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Album review: John Legend - Love in the Future

13th September 2013

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Acclaimed singer-songwriter and R&B’s most-loved piano man returns with his first solo album in five years - an ode to romance and sensuality, Love in the Future. His last chart appearance was ‘Wake Up’, a successful 2010 studio album collaboration with one of the finest bands in contemporary funk, The Roots.  In it, Legend covered soulful hits from masters of the field including Donny Hathaway and Marvin Gaye, designed to stir hope and social awareness in hearts of the nation.

This time round, it appears Legend looks inward for inspiration. ‘Made to Love’, the second single from in ‘Love in the Future’, carried by an infectious, exotic drumbeat and accompanied by the soft but effectual vocal talents of ‘Somebody That I Used To Know’ songstress, Kimbra. 

As the title implies, this album certainly caters to the lovers out there and those of us who are currently living outside this category  may find this theme slightly nauseating. Sadly, this becomes more prominent towards the end of the album. A few slow-tempo songs like ‘Asylum’ and ‘Caught Up’ seem to suck that vibrancy out of Legend’s charismatic voice that abounded in his first album ‘Get Lifted’, which offered unforgettable tracks like ‘Ordinary People’ and ‘Used To Love You’.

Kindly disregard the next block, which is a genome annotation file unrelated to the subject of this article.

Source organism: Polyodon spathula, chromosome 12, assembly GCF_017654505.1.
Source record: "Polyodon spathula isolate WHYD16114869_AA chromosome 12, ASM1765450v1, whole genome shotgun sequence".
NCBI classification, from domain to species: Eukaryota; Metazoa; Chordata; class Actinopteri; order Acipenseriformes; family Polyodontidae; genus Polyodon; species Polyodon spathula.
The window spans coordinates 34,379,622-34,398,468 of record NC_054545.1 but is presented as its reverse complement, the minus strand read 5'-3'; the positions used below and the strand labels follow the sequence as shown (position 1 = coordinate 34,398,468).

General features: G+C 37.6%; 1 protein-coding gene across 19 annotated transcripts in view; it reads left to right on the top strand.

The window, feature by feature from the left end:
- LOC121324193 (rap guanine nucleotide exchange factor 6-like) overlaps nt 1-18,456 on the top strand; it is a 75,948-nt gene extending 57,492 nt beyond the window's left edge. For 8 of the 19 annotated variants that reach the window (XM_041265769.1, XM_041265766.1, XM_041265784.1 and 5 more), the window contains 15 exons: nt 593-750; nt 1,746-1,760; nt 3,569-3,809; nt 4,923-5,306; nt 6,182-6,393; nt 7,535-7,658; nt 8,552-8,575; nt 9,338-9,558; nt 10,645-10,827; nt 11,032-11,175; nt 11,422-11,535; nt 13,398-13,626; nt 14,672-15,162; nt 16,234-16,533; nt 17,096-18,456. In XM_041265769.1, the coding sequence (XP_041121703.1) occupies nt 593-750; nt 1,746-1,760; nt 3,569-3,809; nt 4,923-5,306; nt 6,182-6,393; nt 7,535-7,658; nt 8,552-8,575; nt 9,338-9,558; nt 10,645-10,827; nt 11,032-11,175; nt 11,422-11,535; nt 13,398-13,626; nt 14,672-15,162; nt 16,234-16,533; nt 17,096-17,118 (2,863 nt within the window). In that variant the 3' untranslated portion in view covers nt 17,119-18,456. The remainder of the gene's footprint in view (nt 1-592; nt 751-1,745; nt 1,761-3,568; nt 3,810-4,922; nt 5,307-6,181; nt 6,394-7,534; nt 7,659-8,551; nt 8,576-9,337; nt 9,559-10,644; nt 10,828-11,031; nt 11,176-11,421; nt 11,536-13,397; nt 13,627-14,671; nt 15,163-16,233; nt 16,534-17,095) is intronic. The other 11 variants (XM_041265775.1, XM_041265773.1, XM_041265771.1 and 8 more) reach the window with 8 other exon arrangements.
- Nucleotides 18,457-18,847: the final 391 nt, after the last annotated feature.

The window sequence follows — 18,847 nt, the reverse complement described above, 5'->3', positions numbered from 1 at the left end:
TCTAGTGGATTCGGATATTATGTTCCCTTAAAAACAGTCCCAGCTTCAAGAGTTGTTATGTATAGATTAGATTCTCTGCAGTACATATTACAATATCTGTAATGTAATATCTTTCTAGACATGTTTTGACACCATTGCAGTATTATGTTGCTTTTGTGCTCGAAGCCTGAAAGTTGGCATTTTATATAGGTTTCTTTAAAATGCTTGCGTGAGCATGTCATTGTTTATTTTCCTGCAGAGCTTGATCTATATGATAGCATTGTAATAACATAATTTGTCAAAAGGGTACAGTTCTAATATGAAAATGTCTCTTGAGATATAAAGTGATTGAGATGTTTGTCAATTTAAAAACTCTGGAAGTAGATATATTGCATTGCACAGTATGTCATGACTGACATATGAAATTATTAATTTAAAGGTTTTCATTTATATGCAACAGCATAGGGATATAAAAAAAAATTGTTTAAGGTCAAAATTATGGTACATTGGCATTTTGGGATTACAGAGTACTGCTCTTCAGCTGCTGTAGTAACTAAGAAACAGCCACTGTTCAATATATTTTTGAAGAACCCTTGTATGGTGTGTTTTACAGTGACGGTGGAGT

For the most part, Legend sticks to his soulful roots – he croons effortlessly, spurred on by celestial oohs and ahs in ‘Who Do We Think We Are?’ featuring a rap verse from Rick Ross. For this he deserves recognition, in a time when it has become commonplace for a soul or R&B musicians to abandon the genre in the pursuit of greater commercial success. This track affirms Legend’s status as an authentic soul man with a modern twist.


Amongst a staggering 16 tracks, it is unfortunate that there aren’t more upbeat floor-fillers like his runaway hit of 2008, ‘Green Light’ featuring Andre 3000. Nonetheless, Legend performs a revitalised version of Bobby Caldwell’s classic ‘Open Your Eyes’ – a rendition which bears likeness to a sample of the same song used in Common’s rap track, The Light (2000). A connoisseur of the R&B ballad (something that has been essential to his albums), Legend offers ‘All of Me’, a piano-led love letter and a classic in the making.

Legend drafts in some of the biggest names in the hip-hop community, many which have contributed to his signature, urban sound. His past collaborators include everyone from to Snoop Dogg and most frequently Kanye West, founder of Legend’s home label G.O.O.D.  

‘Love in the Future’ conveys a fusion of classic R&B and experimental techno-soul: think Kanye-produced Marvin Gaye meets Frank Ocean.

Legend steps away from the piano and plays around with new futuristic sounds whilst inviting us to ruminate on the wonders that are life and love.

Love in the Future is out now.

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